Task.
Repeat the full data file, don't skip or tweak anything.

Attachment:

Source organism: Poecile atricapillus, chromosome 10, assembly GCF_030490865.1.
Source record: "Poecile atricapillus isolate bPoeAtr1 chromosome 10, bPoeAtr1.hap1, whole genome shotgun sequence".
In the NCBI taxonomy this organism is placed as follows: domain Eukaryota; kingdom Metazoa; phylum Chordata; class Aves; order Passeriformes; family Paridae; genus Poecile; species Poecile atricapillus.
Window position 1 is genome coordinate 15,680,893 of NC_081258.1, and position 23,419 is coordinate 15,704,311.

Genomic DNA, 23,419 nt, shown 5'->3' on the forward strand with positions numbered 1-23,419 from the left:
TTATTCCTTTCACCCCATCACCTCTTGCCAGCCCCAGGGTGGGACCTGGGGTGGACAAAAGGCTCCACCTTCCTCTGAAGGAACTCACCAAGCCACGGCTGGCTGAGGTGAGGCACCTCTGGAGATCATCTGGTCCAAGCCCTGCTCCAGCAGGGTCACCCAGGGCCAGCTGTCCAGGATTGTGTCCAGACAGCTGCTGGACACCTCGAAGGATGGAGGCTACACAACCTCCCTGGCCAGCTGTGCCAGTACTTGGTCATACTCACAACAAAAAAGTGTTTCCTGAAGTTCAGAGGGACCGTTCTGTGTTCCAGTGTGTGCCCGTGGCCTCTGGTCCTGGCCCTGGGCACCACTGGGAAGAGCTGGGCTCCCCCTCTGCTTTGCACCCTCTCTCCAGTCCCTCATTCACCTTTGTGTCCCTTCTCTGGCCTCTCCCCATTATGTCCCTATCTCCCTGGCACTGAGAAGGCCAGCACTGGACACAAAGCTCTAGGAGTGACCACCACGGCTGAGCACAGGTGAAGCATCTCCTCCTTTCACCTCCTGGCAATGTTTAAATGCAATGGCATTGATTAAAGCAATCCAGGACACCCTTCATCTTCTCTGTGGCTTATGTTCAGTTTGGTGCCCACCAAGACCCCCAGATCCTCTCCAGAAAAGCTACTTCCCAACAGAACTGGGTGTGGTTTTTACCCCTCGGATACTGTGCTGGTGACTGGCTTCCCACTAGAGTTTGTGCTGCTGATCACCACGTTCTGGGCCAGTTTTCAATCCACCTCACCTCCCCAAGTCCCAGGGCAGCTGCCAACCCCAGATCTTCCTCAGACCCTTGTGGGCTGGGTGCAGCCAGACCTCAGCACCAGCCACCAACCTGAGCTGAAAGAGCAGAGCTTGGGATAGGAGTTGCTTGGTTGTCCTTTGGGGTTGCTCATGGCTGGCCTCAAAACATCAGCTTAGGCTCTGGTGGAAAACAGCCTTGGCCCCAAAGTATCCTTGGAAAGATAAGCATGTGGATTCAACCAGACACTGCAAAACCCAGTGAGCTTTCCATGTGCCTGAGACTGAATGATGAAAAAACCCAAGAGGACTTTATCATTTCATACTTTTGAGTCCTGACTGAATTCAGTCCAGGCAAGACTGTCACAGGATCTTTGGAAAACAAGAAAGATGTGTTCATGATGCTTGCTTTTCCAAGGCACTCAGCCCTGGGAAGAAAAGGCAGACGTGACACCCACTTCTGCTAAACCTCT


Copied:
Source organism: Poecile atricapillus, chromosome 10, assembly GCF_030490865.1.
Source record: "Poecile atricapillus isolate bPoeAtr1 chromosome 10, bPoeAtr1.hap1, whole genome shotgun sequence".
In the NCBI taxonomy this organism is placed as follows: domain Eukaryota; kingdom Metazoa; phylum Chordata; class Aves; order Passeriformes; family Paridae; genus Poecile; species Poecile atricapillus.
Window position 1 is genome coordinate 15,680,893 of NC_081258.1, and position 23,419 is coordinate 15,704,311.

Genomic DNA, 23,419 nt, shown 5'->3' on the forward strand with positions numbered 1-23,419 from the left:
TTATTCCTTTCACCCCATCACCTCTTGCCAGCCCCAGGGTGGGACCTGGGGTGGACAAAAGGCTCCACCTTCCTCTGAAGGAACTCACCAAGCCACGGCTGGCTGAGGTGAGGCACCTCTGGAGATCATCTGGTCCAAGCCCTGCTCCAGCAGGGTCACCCAGGGCCAGCTGTCCAGGATTGTGTCCAGACAGCTGCTGGACACCTCGAAGGATGGAGGCTACACAACCTCCCTGGCCAGCTGTGCCAGTACTTGGTCATACTCACAACAAAAAAGTGTTTCCTGAAGTTCAGAGGGACCGTTCTGTGTTCCAGTGTGTGCCCGTGGCCTCTGGTCCTGGCCCTGGGCACCACTGGGAAGAGCTGGGCTCCCCCTCTGCTTTGCACCCTCTCTCCAGTCCCTCATTCACCTTTGTGTCCCTTCTCTGGCCTCTCCCCATTATGTCCCTATCTCCCTGGCACTGAGAAGGCCAGCACTGGACACAAAGCTCTAGGAGTGACCACCACGGCTGAGCACAGGTGAAGCATCTCCTCCTTTCACCTCCTGGCAATGTTTAAATGCAATGGCATTGATTAAAGCAATCCAGGACACCCTTCATCTTCTCTGTGGCTTATGTTCAGTTTGGTGCCCACCAAGACCCCCAGATCCTCTCCAGAAAAGCTACTTCCCAACAGAACTGGGTGTGGTTTTTACCCCTCGGATACTGTGCTGGTGACTGGCTTCCCACTAGAGTTTGTGCTGCTGATCACCACGTTCTGGGCCAGTTTTCAATCCACCTCACCTCCCCAAGTCCCAGGGCAGCTGCCAACCCCAGATCTTCCTCAGACCCTTGTGGGCTGGGTGCAGCCAGACCTCAGCACCAGCCACCAACCTGAGCTGAAAGAGCAGAGCTTGGGATAGGAGTTGCTTGGTTGTCCTTTGGGGTTGCTCATGGCTGGCCTCAAAACATCAGCTTAGGCTCTGGTGGAAAACAGCCTTGGCCCCAAAGTATCCTTGGAAAGATAAGCATGTGGATTCAACCAGACACTGCAAAACCCAGTGAGCTTTCCATGTGCCTGAGACTGAATGATGAAAAAACCCAAGAGGACTTTATCATTTCATACTTTTGAGTCCTGACTGAATTCAGTCCAGGCAAGACTGTCACAGGATCTTTGGAAAACAAGAAAGATGTGTTCATGATGCTTGCTTTTCCAAGGCACTCAGCCCTGGGAAGAAAAGGCAGACGTGACACCCACTTCTGCTAAACCTCT